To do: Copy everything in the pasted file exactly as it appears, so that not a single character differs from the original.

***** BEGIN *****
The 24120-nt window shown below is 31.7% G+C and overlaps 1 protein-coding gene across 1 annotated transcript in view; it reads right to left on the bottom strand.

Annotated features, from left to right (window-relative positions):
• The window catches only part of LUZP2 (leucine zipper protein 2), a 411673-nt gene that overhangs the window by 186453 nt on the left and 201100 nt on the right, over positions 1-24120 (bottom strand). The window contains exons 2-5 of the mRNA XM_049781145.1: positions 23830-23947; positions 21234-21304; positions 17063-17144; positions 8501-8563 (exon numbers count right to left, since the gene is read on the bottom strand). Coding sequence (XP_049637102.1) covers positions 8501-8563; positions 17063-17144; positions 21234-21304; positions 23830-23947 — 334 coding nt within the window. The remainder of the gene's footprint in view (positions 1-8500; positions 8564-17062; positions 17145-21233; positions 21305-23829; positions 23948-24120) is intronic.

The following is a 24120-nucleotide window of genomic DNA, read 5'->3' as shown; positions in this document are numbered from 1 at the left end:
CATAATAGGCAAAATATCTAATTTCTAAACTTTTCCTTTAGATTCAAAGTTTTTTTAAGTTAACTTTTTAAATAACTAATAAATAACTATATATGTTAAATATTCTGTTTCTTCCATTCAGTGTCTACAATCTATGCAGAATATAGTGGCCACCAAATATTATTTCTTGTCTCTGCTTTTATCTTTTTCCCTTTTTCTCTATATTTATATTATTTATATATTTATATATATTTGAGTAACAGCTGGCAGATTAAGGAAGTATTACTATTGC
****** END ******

The 24120-nt window shown below is 31.7% G+C and overlaps 1 protein-coding gene across 1 annotated transcript in view; it reads right to left on the bottom strand.

Annotated features, from left to right (window-relative positions):
• The window catches only part of LUZP2 (leucine zipper protein 2), a 411673-nt gene that overhangs the window by 186453 nt on the left and 201100 nt on the right, over positions 1-24120 (bottom strand). The window contains exons 2-5 of the mRNA XM_049781145.1: positions 23830-23947; positions 21234-21304; positions 17063-17144; positions 8501-8563 (exon numbers count right to left, since the gene is read on the bottom strand). Coding sequence (XP_049637102.1) covers positions 8501-8563; positions 17063-17144; positions 21234-21304; positions 23830-23947 — 334 coding nt within the window. The remainder of the gene's footprint in view (positions 1-8500; positions 8564-17062; positions 17145-21233; positions 21305-23829; positions 23948-24120) is intronic.

The following is a 24120-nucleotide window of genomic DNA, read 5'->3' as shown; positions in this document are numbered from 1 at the left end:
CATAATAGGCAAAATATCTAATTTCTAAACTTTTCCTTTAGATTCAAAGTTTTTTTAAGTTAACTTTTTAAATAACTAATAAATAACTATATATGTTAAATATTCTGTTTCTTCCATTCAGTGTCTACAATCTATGCAGAATATAGTGGCCACCAAATATTATTTCTTGTCTCTGCTTTTATCTTTTTCCCTTTTTCTCTATATTTATATTATTTATATATTTATATATATTTGAGTAACAGCTGGCAGATTAAGGAAGTATTACTATTGC